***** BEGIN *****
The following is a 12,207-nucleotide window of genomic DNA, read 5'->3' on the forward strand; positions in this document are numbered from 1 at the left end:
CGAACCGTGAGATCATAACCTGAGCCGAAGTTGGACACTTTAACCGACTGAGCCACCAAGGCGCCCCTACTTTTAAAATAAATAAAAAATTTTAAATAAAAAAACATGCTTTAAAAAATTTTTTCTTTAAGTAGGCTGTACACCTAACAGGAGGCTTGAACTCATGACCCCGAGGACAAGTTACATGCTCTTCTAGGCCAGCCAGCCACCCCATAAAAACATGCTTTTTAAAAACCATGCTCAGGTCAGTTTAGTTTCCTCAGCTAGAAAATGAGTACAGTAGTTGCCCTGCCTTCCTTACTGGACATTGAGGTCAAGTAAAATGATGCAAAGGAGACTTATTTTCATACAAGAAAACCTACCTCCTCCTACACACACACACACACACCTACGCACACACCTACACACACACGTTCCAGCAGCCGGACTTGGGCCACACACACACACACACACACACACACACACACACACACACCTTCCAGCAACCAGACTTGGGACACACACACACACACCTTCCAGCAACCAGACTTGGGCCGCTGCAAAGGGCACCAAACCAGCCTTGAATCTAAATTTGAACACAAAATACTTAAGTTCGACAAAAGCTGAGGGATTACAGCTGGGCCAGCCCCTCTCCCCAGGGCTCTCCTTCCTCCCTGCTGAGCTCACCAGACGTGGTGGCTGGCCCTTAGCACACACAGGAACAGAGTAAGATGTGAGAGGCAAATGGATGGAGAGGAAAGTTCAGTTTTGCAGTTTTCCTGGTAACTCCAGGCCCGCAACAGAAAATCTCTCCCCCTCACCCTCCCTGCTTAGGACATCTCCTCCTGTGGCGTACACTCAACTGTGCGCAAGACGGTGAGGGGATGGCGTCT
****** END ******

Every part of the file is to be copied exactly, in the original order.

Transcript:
The following is a 12,207-nucleotide window of genomic DNA, read 5'->3' on the forward strand; positions in this document are numbered from 1 at the left end:
CGAACCGTGAGATCATAACCTGAGCCGAAGTTGGACACTTTAACCGACTGAGCCACCAAGGCGCCCCTACTTTTAAAATAAATAAAAAATTTTAAATAAAAAAACATGCTTTAAAAAATTTTTTCTTTAAGTAGGCTGTACACCTAACAGGAGGCTTGAACTCATGACCCCGAGGACAAGTTACATGCTCTTCTAGGCCAGCCAGCCACCCCATAAAAACATGCTTTTTAAAAACCATGCTCAGGTCAGTTTAGTTTCCTCAGCTAGAAAATGAGTACAGTAGTTGCCCTGCCTTCCTTACTGGACATTGAGGTCAAGTAAAATGATGCAAAGGAGACTTATTTTCATACAAGAAAACCTACCTCCTCCTACACACACACACACACACCTACGCACACACCTACACACACACGTTCCAGCAGCCGGACTTGGGCCACACACACACACACACACACACACACACACACACACACACCTTCCAGCAACCAGACTTGGGACACACACACACACACCTTCCAGCAACCAGACTTGGGCCGCTGCAAAGGGCACCAAACCAGCCTTGAATCTAAATTTGAACACAAAATACTTAAGTTCGACAAAAGCTGAGGGATTACAGCTGGGCCAGCCCCTCTCCCCAGGGCTCTCCTTCCTCCCTGCTGAGCTCACCAGACGTGGTGGCTGGCCCTTAGCACACACAGGAACAGAGTAAGATGTGAGAGGCAAATGGATGGAGAGGAAAGTTCAGTTTTGCAGTTTTCCTGGTAACTCCAGGCCCGCAACAGAAAATCTCTCCCCCTCACCCTCCCTGCTTAGGACATCTCCTCCTGTGGCGTACACTCAACTGTGCGCAAGACGGTGAGGGGATGGCGTCT